I wonder if someone sent this article to Webber.
It wasn't Chris Webber's fault the Pistons fell apart in the final four games against Cleveland in the Eastern Conference finals. Nobody is saying that. It was a total team collapse; nobody, as president Joe Dumars said, escaped without a share of the blame.
But it appears obvious now, looking at it from a distance of some four months, that Webber's presence altered in a not altogether positive way the on-court chemistry of what had been one of the league's best starting units.
Richard Hamilton's production went down after Webber arrived. Hamilton admitted last week that it was partly due to trying to facilitate Webber.
"I guess I kind of took my foot off the pedal," he said.
Tayshaun Prince, who had been off to a career-best start, became almost an afterthought in the Pistons' offense.
Playing alongside Webber on defense, Rasheed Wallace was often left on an island, which led him into early frustration and foul trouble.
And then there was Chauncey Billups. He went from having the ball in his hands most of the time and making all the offensive decisions, to trying to get the ball to Webber and working off whatever decisions Webber made.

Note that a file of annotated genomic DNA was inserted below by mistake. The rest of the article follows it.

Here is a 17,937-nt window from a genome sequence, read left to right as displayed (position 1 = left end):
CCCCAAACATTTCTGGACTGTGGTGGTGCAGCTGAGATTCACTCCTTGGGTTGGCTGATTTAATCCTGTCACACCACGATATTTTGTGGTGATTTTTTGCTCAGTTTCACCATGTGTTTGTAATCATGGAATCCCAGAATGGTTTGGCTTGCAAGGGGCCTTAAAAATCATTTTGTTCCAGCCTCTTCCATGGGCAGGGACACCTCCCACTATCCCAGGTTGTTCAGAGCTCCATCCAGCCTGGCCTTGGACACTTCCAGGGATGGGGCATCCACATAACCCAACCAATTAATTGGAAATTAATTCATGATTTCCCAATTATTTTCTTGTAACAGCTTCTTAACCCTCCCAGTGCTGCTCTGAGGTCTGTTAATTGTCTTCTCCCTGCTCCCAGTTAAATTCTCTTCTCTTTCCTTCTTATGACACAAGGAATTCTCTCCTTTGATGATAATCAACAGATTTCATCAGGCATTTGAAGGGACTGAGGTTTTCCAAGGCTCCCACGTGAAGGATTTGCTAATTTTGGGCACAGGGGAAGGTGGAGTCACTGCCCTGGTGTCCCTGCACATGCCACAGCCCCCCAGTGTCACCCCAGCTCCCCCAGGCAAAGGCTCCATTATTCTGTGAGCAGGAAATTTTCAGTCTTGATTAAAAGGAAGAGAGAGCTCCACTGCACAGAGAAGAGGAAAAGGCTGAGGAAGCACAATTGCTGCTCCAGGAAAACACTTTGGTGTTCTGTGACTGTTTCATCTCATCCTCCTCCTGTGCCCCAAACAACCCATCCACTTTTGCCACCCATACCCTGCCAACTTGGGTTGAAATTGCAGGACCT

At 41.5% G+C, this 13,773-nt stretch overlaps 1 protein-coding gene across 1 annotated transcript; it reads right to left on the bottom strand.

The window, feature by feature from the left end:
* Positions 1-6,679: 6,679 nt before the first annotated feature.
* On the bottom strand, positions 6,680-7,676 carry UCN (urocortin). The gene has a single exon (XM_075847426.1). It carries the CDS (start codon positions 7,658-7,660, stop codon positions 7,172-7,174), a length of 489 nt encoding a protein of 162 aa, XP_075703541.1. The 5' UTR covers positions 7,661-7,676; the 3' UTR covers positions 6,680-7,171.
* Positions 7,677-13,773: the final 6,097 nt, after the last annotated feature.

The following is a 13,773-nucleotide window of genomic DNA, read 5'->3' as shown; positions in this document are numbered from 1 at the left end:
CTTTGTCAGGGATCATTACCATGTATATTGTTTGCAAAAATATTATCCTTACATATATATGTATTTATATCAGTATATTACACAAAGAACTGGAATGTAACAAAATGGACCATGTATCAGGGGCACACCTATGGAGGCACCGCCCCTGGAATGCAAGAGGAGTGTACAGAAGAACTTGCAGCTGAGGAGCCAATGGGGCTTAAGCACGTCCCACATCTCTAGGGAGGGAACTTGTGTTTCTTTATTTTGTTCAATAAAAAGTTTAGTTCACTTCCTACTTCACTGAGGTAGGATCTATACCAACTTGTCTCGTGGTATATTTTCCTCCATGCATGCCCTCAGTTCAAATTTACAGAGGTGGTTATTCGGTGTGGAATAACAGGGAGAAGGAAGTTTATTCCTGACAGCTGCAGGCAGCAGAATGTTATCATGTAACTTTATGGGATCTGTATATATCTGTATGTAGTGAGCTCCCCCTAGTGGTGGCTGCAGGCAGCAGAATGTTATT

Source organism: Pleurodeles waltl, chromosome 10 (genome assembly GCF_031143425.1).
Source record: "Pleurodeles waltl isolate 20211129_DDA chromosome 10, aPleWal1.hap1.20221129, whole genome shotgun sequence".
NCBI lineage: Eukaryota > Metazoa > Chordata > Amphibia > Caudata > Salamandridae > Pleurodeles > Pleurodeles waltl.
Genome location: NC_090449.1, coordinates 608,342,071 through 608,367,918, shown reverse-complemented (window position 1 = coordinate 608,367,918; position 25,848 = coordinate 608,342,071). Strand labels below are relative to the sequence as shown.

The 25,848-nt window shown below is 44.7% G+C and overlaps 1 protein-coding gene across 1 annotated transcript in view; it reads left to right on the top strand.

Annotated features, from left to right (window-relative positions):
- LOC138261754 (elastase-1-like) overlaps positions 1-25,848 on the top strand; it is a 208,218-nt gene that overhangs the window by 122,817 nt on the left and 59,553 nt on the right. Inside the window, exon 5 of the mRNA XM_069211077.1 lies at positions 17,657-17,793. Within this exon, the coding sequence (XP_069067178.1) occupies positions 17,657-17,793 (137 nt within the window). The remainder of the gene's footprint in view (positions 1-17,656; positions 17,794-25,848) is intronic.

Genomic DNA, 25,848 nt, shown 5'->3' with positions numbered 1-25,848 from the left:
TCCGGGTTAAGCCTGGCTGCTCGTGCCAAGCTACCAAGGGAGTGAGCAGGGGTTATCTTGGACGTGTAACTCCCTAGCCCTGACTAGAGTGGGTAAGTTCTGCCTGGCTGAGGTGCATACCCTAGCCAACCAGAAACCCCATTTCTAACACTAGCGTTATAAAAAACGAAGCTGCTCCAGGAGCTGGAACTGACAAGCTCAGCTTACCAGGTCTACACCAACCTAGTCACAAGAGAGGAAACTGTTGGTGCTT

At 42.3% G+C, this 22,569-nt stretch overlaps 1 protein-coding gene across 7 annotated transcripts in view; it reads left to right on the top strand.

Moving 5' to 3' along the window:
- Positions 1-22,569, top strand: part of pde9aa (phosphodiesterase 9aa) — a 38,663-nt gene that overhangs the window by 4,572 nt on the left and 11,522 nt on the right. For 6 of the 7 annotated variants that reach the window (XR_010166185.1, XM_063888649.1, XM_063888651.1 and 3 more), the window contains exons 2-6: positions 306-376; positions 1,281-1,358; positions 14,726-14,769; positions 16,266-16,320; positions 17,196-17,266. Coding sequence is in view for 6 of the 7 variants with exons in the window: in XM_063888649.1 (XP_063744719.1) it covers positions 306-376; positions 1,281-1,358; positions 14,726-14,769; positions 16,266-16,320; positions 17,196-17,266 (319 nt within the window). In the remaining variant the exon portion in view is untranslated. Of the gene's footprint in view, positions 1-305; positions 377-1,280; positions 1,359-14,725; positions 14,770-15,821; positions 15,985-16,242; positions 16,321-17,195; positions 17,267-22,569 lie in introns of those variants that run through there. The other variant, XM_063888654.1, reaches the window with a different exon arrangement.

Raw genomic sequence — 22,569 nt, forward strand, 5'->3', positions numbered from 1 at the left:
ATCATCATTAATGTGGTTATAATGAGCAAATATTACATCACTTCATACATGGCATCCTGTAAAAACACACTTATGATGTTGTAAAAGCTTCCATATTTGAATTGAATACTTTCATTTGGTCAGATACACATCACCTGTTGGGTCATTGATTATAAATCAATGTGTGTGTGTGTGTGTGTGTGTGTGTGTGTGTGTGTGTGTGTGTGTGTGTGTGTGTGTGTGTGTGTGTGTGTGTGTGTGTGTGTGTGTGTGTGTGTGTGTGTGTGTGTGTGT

"After we got C-Webb, things didn't really change, but they got different," Billups said. "We were trying to get him incorporated into what we were doing. He was such a huge part of what we were doing, especially when he had it going. He made the game a lot easier for us. But a lot of times, the ball was out of my hands. We were trying to get it to him at the elbows and let him make all the great plays that he can make."
Had Webber been able to sustain his early efficiency and production, the Pistons would probably have played in their third NBA Finals and he would still be the starting center. From Jan. 20 through March 16, the Webber-led Pistons went 21-6 and looked invincible.
But it didn't work that way. Webber contracted a nasty flu during the team's West Coast trip that lingered for a couple of weeks, destroying his conditioning and derailing his season. He had been averaging 15 points and 9 rebounds over the final 15 games of that 21-6 run. In the final 14 games of the regular season, he managed just 6.4 points and 5.2 rebounds.
The Pistons were forced to revert to their pre-Webber ways and never regained their offensive efficiency.
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